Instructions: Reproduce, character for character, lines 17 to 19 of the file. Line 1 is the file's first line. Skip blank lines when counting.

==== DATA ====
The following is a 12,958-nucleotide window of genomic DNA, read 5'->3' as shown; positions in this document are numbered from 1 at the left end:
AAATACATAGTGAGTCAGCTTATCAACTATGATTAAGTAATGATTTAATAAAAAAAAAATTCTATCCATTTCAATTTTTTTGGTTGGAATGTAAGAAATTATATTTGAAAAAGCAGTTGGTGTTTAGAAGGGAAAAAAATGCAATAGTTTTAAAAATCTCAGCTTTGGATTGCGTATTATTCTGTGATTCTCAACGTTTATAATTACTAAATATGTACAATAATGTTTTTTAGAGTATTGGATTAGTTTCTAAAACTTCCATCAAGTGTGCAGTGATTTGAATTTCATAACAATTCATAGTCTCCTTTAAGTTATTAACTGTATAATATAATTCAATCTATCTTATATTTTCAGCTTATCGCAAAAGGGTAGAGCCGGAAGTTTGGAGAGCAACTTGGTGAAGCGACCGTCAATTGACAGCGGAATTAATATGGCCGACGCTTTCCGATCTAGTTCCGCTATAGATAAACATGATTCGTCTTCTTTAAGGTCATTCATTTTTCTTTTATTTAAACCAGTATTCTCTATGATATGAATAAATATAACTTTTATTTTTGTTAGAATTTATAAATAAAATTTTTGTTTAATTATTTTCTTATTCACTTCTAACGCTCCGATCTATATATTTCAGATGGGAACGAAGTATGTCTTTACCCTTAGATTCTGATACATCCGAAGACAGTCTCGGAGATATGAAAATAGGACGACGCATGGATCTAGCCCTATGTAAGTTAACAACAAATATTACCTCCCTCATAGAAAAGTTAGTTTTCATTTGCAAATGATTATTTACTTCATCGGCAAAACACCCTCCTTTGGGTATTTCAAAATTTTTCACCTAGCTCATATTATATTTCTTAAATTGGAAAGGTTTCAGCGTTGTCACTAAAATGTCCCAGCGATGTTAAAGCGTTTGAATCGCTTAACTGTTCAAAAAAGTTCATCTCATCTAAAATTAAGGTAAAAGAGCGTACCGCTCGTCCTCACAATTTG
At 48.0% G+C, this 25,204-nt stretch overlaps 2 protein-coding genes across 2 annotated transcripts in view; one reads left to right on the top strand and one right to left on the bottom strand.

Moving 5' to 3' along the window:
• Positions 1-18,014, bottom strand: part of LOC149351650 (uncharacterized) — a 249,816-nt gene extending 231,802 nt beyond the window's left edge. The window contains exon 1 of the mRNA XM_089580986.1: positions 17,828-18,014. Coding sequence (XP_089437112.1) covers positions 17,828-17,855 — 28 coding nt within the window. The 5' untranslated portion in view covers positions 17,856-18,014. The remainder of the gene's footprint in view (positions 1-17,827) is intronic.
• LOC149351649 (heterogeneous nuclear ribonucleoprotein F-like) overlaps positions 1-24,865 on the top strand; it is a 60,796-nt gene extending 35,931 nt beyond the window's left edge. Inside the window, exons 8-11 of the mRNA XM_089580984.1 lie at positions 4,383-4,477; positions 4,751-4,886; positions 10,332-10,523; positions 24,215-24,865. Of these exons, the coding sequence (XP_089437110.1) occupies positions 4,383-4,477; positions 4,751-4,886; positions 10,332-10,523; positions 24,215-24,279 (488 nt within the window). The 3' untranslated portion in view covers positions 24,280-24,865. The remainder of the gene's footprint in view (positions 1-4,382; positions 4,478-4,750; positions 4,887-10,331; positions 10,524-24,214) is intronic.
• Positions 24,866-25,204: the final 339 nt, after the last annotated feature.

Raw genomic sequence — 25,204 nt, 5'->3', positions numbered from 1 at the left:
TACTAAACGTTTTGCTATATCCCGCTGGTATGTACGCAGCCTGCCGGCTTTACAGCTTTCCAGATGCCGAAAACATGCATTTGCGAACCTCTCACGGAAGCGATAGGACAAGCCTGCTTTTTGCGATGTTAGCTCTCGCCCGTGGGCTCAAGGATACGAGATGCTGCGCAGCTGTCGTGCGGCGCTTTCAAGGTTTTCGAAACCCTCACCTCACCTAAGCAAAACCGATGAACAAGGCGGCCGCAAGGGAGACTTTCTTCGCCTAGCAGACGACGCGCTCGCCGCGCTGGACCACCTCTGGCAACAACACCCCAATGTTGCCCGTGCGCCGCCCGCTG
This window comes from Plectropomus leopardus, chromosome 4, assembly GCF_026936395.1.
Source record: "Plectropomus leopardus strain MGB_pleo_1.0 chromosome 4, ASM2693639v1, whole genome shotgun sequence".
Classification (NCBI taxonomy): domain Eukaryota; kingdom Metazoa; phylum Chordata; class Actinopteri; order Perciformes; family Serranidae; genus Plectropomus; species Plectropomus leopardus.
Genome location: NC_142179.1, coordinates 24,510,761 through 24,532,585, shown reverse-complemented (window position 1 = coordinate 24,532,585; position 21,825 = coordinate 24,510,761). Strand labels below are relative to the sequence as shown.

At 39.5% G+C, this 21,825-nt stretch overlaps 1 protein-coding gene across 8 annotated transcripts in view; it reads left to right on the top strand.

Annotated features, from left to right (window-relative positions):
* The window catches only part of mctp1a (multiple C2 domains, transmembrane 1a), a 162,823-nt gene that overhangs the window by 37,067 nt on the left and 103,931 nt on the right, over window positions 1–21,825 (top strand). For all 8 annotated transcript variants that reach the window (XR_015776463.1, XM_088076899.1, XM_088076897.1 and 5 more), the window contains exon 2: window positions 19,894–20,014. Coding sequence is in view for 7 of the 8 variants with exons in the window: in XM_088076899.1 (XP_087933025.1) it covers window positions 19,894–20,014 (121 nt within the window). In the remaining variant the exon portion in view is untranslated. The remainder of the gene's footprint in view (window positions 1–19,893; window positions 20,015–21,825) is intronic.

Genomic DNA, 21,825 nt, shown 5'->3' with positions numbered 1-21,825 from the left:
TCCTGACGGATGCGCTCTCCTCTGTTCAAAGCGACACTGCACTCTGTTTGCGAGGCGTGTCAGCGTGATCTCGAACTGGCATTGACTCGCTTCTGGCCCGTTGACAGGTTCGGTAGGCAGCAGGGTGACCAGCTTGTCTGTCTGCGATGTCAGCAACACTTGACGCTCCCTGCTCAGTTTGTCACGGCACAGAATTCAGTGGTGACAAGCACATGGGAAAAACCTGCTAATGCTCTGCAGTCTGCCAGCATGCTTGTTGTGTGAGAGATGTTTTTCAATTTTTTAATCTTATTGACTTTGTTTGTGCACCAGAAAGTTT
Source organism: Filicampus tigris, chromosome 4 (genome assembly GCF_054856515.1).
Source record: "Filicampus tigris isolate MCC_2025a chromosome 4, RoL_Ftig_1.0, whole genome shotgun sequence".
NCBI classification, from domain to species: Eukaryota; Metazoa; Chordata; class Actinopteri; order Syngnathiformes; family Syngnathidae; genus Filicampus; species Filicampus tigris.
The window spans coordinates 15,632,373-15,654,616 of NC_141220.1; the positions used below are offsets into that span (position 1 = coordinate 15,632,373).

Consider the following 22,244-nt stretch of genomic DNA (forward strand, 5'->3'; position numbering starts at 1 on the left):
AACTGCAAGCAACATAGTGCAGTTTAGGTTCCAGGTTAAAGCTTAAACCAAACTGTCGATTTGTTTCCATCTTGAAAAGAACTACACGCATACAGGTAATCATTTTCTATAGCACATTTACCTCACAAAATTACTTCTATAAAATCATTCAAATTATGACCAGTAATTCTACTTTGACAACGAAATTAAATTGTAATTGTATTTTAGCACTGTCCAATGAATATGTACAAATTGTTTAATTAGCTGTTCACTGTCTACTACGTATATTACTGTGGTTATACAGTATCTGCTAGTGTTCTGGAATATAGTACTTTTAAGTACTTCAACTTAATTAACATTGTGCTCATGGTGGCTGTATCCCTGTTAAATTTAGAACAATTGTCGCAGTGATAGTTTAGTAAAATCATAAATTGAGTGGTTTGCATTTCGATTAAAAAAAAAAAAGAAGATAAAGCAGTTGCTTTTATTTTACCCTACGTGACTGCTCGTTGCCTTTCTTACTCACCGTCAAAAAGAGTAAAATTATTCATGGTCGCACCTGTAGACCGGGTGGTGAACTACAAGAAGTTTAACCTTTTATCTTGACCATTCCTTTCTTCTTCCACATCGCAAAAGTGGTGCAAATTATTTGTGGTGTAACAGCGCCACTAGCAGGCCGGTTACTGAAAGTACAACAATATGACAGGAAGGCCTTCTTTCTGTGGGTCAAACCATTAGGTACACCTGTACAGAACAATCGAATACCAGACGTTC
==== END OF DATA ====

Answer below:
Genomic DNA, 21,825 nt, shown 5'->3' with positions numbered 1-21,825 from the left:
TCCTGACGGATGCGCTCTCCTCTGTTCAAAGCGACACTGCACTCTGTTTGCGAGGCGTGTCAGCGTGATCTCGAACTGGCATTGACTCGCTTCTGGCCCGTTGACAGGTTCGGTAGGCAGCAGGGTGACCAGCTTGTCTGTCTGCGATGTCAGCAACACTTGACGCTCCCTGCTCAGTTTGTCACGGCACAGAATTCAGTGGTGACAAGCACATGGGAAAAACCTGCTAATGCTCTGCAGTCTGCCAGCATGCTTGTTGTGTGAGAGATGTTTTTCAATTTTTTAATCTTATTGACTTTGTTTGTGCACCAGAAAGTTT
Source organism: Filicampus tigris, chromosome 4 (genome assembly GCF_054856515.1).